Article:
In a rather difficult section of Romans, namely the later verses of chapter 7, Paul seems to me to be describing the conflict and consternation that is caused by the presence of sin within the Christian. He says something odd: “If I do that which is against my will, it is no longer I who performs it, but sin living in me” (7:20). If Paul is talking about the Christian in this passage, it would seem to suggest that normal Christian experience is a little schizophrenic. For obvious reasons, one would want to avoid such a conclusion if possible, but I wonder if there isn’t something to it?
James in his letter seems to make much the same kind of argument as Paul does, and it is in fact a fairly critical theme in James, as far as I can see. In 1:8 and 4:8, James has coined a wonderful word: ‘dipsychos’, literally ‘two-souled’, but rendered colourlessly as ‘double-minded’ in translations. ‘Double-minded’ inclines us to think of occasions when we have been what we’d call ‘in two minds’. Do I take the blue one or the maroon? I think James means more than just this, as one of his early metaphors makes clear.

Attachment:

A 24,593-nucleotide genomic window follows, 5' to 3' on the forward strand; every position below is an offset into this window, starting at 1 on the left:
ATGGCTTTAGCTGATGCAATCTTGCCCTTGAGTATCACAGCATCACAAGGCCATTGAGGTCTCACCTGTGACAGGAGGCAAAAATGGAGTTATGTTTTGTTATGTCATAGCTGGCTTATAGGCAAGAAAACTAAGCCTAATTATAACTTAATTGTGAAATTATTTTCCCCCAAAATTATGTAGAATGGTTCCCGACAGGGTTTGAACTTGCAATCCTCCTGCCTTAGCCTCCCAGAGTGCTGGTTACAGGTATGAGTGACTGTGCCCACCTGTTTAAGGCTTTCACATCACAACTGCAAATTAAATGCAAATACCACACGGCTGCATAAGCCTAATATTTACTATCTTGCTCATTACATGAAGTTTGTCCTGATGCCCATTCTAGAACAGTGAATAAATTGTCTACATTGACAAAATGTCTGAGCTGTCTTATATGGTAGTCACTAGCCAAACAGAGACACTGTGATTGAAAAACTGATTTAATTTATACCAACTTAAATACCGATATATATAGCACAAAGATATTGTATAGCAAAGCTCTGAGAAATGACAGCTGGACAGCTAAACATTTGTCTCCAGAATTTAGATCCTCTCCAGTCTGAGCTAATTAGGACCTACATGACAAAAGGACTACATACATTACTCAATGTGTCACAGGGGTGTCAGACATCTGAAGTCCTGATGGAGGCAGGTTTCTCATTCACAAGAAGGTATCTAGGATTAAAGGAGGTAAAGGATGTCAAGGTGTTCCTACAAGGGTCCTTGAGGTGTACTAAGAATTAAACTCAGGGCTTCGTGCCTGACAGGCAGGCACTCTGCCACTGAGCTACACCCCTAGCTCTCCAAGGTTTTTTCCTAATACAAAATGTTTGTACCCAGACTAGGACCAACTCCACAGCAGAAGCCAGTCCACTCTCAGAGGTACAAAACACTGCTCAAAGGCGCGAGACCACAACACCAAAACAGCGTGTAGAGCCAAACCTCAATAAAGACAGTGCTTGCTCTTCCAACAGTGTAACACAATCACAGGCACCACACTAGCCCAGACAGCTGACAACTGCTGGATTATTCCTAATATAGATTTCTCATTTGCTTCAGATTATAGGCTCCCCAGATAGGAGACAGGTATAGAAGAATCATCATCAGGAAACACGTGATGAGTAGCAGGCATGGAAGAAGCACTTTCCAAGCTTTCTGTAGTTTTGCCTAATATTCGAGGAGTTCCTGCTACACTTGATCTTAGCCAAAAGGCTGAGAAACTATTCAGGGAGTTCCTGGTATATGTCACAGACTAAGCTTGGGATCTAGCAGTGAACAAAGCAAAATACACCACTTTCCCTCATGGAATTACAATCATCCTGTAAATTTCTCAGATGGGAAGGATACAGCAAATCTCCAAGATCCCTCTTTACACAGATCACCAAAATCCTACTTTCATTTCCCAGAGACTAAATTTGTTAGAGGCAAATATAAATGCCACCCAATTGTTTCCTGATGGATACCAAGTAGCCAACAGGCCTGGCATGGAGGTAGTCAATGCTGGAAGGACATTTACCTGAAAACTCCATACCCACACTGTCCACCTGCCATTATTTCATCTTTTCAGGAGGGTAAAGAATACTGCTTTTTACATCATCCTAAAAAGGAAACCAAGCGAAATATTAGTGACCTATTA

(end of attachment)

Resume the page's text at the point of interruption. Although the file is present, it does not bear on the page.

But each person is tempted when he is lured and enticed by his own desire. Then desire when it has conceived gives birth to sin, and sin when it is fully grown brings forth death. (James 1:14-15)
James seems to me to be using rather vulgar imagery, which, because we have an unshakable conviction that the New Testament ought to be polite and biblical, we tend to largely ignore. Proverbs is fond of using the adulteress or the prostitute as the symbol of the destructive tempter who lures young men to their destruction. James makes us both protagonist and prostitute. One side of us, which James calls ‘desire’, lures and entices the other part, dragging ‘good me’ off to her bed-chamber. Desire then conceives and gives birth to sin, and eventually (if the love child is fed and schooled) matures and puts you to death.
This rather adult image suggests that the ‘two-souled man’ experiences far more than indecisiveness. The Christian is prone to experiencing internal conflict in which one ‘soul’ wants to live in faith and wisdom, a path that leads to a crown of life, but lives under the threat of another ‘soul’ who would satisfy desire with no care of the cost, a cost that ultimately is death. Toying with temptation, the inability to decisively follow the strenuous path of wisdom, is the double-minded man’s folly.
As we all possess sin’s splintered psyche, and as we are all capable at any time of allowing desire’s foolishness to beguile us away, the decision for single-minded vigilance and perseverance is a daily one. Mercifully, the ability to carry out such a task, says James in verses 17-18, finds its source in the single-minded will of God to extend to us His gifts.
How long will you waver between two opinions? (1Kings 18:21)